When logging in from a WSL console (Windows 10, v1809, Build 17763.615 + Ubuntu 18.04) into my CentOS box it seems to be complaining about locale settings.
perl: warning: Setting locale failed.
perl: warning: Please check that your locale settings:
LANGUAGE = (unset),
LC_ALL = (unset),
LANG = "C.UTF-8"
are supported and installed on your system.
perl: warning: Falling back to the standard locale ("C").
According to this page, you can just add the following lines to /etc/environment file:
Last tested on Ubuntu 16.04.01 LTS (xenial) with MySQL Ver 14.14 Distrib 5.7.13
We had to make a copy of existing databases for development app instances. For example, a database called xp_main was for the production and xpdev_main would be for development. This depends on how date strings were created, but if you have a lot of dates in the records you may want to turn off the NO_ZERO_DATE mode. If you don’t turn it off, the copying process can be interrupted. Go into your MySQL console.
As you can see NO_ZERO_DATE exists. Copy paste the entire string w/o NO_ZERO_DATE.
mysql> set global sql_mode='ONLY_FULL_GROUP_BY,STRICT_TRANS_TABLES,NO_ZERO_IN_DATE,ERROR_FOR_DIVISION_BY_ZERO,NO_AUTO_CREATE_USER,NO_ENGINE_SUBSTITUTION';
Query OK, 0 rows affected, 1 warning (0.00 sec)
Next, we will copy the database using mysqldbcopy utility. You may need to install mysql-utilities package if you don’t have it available.
$ mysqldbcopy --drop-first --source=root:mypassword@localhost --destination=root:mypassword@localhost xp_main:xpdev_main
WARNING: Using a password on the command line interface can be insecure.
# Source on localhost: ... connected.
# Destination on localhost: ... connected.
# Copying database eh_bcbs renamed as ehdev_bcbs
# Copying TABLE xp_main.accesses
# Copying TABLE xp_main.accessflags
# Copying TABLE xp_main.activities
# Copying TABLE xp_main.activitytype_items
# Copying TABLE xp_main.encounter_goals
# Copying TABLE xp_main.files
# Copying TABLE xp_main.tester1_intake_subseqvisit_goals
# Copying TABLE xp_main.tester1_game_careplan_goals
# Copying TABLE xp_main.localgames
# Copying TABLE xp_main.roles
# Copying GRANTS from xp_main
# Copying data for TABLE xp_main.accesses
# Copying data for TABLE xp_main.accessflags
# Copying data for TABLE xp_main.activities
# Copying data for TABLE xp_main.activitytype_items
# Copying data for TABLE xp_main.encounter_goals
# Copying data for TABLE xp_main.files
# Copying data for TABLE xp_main.tester1_intake_subseqvisit_goals
# Copying data for TABLE xp_main.tester1_game_careplan_goals
# Copying data for TABLE xp_main.localgames
# Copying data for TABLE xp_main.roles
On the new server, execute this command to import the new SQL dump.
$ mysql -u root -p < ~/files/dbs.sql
IMPORTANT: If your file is large, or you just have a lot of records, you may want to make sure you have something bigger than 16M for max_allowed_packet attribute in your my.cnf (usually found under /etc/mysql/ or /etc/mysql/mysql.conf.d/) on your new server where you’re doing the import, else the server could hang on a large insert operation and your MySQL server may actually decide to go away, literally. On one of the servers I had it for 1024M just for this operation and brought it back low afterwards.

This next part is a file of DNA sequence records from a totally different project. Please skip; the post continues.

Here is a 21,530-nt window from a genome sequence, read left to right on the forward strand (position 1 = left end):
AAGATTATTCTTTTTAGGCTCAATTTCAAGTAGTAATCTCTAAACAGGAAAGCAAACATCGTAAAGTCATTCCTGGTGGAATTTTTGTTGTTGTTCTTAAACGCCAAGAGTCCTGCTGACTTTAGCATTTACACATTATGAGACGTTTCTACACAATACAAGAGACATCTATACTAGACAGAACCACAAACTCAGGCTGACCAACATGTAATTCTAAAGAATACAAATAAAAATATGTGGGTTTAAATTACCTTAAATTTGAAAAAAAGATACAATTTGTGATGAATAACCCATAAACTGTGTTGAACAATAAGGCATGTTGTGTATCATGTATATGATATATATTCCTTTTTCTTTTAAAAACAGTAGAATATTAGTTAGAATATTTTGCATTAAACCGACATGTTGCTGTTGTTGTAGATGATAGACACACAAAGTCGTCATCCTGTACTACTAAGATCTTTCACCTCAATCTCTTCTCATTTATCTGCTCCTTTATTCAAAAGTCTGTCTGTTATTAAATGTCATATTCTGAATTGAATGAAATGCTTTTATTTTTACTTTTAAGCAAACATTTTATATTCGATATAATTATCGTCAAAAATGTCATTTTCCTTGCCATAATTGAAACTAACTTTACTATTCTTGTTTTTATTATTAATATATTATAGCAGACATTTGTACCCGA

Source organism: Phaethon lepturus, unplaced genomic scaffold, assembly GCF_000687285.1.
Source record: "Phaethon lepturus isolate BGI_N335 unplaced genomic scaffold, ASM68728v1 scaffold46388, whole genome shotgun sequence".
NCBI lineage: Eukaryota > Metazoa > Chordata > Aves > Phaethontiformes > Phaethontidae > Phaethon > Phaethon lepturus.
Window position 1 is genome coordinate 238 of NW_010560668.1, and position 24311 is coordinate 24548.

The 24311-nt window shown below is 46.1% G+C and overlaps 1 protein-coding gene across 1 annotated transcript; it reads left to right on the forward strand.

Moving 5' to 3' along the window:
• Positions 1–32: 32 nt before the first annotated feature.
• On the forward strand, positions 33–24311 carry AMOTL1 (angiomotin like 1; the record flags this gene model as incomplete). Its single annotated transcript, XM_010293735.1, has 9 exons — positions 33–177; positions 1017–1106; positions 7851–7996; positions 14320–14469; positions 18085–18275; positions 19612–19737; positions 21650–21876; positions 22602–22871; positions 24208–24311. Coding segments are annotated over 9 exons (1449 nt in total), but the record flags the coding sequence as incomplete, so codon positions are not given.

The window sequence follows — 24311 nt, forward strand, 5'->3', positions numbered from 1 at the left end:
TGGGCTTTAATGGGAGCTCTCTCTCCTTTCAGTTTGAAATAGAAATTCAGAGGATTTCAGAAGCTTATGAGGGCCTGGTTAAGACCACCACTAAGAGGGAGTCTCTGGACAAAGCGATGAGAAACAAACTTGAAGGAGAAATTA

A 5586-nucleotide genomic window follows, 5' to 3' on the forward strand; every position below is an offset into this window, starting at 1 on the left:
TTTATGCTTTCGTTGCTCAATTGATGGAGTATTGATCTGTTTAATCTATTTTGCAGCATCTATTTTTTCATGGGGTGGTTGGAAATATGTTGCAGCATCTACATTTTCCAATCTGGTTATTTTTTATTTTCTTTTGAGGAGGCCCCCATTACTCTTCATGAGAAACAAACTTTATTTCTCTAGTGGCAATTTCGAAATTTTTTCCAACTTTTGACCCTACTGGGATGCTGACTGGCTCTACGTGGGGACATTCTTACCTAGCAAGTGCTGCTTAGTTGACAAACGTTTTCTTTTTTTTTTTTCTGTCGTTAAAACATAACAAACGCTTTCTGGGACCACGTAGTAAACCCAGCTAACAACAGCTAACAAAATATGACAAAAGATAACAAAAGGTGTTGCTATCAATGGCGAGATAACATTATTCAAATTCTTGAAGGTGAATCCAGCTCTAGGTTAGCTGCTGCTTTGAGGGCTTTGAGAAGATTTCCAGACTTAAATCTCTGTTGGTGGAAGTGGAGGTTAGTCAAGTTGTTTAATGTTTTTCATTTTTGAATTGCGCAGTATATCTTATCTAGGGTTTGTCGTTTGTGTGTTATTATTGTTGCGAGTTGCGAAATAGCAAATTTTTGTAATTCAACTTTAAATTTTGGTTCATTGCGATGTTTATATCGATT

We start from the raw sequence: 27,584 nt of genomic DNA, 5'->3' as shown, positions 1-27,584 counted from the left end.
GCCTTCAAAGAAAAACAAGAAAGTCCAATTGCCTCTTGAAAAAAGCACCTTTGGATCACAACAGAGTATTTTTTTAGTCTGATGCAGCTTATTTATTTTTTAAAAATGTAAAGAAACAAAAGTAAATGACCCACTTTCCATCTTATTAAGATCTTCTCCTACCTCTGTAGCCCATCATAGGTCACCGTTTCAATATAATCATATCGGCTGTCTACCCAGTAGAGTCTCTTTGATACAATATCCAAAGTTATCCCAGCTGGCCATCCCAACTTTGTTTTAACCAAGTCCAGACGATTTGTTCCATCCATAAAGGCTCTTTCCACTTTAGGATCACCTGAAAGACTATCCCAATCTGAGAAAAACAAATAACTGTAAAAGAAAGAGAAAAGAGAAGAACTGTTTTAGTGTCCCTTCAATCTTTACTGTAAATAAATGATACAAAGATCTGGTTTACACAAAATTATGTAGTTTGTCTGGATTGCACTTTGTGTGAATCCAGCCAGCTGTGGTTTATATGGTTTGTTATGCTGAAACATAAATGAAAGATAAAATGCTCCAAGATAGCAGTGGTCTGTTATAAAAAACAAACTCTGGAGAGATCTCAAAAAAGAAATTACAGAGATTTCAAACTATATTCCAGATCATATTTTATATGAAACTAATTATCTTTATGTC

Private WordPress installations seem to be the drum that hackers like to hit on these days. It seems that many themes are also vulnerable as well. I’m not saying this is the answer to mitigate hacking attempts, but merely as a starting point. Anyway, as a starting point for fortifying a WP installation here are recommended file permissions settings for a WordPress installation on a Linux box. These commands will set 750 for all folders, 640 for files, and 600 for wp-config.php file. Sitting with a root/sudo access on a parent folder from a WP installation folder (assuming wpfolder here).
A file can be added for groups of users or specific users to /etc/sudoers.d/ directory. This line would make someone a sudoer with no password requirement.
jsmith ALL=(ALL) NOPASSWD:ALL
If you want the user to type a password.
jsmith ALL=(ALL:ALL) ALL
Updating sudoers file safely
Last checked on Ubuntu 16.04.01 LTS (xenial)
The command visudo checks the validity of the sudoers file before making the actual update to the file, and this is the recommended way of editing the file because one can potentially lose sudo privileges unintentionally.
$ sudo visudo
Instead editing /etc/sudoers file I usually create a file at /etc/sudoers.d/localusers so I edit that instead.
$ sudo visudo -f /etc/sudoers.d/localusers
Changing the default editor used for visudo
I’m a VIM user, but many of the distros default to nano for newcomers to Linux systems. You can use the following command to change the default editor that is loaded for visudo and for many other apps.